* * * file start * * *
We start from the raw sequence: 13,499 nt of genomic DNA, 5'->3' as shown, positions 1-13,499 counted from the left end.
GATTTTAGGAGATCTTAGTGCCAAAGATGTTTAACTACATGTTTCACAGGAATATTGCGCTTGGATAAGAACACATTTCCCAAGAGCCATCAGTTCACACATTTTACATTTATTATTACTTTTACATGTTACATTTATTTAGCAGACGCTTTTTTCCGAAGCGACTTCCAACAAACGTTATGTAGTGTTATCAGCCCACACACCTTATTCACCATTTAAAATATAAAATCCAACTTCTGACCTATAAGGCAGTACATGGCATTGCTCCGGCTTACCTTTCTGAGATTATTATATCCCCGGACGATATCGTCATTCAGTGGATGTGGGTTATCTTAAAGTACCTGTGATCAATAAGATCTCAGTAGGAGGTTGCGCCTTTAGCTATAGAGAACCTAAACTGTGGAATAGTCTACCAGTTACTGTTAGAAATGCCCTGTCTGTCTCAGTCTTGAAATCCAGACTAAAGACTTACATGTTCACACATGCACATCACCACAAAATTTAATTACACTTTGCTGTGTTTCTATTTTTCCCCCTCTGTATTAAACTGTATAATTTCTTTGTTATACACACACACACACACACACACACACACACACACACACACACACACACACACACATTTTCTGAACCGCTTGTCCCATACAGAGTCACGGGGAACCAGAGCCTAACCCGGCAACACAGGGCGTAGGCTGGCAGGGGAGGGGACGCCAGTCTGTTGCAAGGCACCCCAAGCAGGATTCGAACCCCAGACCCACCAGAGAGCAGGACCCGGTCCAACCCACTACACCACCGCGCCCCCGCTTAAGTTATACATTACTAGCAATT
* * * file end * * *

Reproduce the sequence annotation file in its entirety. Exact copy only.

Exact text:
We start from the raw sequence: 13,499 nt of genomic DNA, 5'->3' as shown, positions 1-13,499 counted from the left end.
GATTTTAGGAGATCTTAGTGCCAAAGATGTTTAACTACATGTTTCACAGGAATATTGCGCTTGGATAAGAACACATTTCCCAAGAGCCATCAGTTCACACATTTTACATTTATTATTACTTTTACATGTTACATTTATTTAGCAGACGCTTTTTTCCGAAGCGACTTCCAACAAACGTTATGTAGTGTTATCAGCCCACACACCTTATTCACCATTTAAAATATAAAATCCAACTTCTGACCTATAAGGCAGTACATGGCATTGCTCCGGCTTACCTTTCTGAGATTATTATATCCCCGGACGATATCGTCATTCAGTGGATGTGGGTTATCTTAAAGTACCTGTGATCAATAAGATCTCAGTAGGAGGTTGCGCCTTTAGCTATAGAGAACCTAAACTGTGGAATAGTCTACCAGTTACTGTTAGAAATGCCCTGTCTGTCTCAGTCTTGAAATCCAGACTAAAGACTTACATGTTCACACATGCACATCACCACAAAATTTAATTACACTTTGCTGTGTTTCTATTTTTCCCCCTCTGTATTAAACTGTATAATTTCTTTGTTATACACACACACACACACACACACACACACACACACACACACACACACACACACACATTTTCTGAACCGCTTGTCCCATACAGAGTCACGGGGAACCAGAGCCTAACCCGGCAACACAGGGCGTAGGCTGGCAGGGGAGGGGACGCCAGTCTGTTGCAAGGCACCCCAAGCAGGATTCGAACCCCAGACCCACCAGAGAGCAGGACCCGGTCCAACCCACTACACCACCGCGCCCCCGCTTAAGTTATACATTACTAGCAATT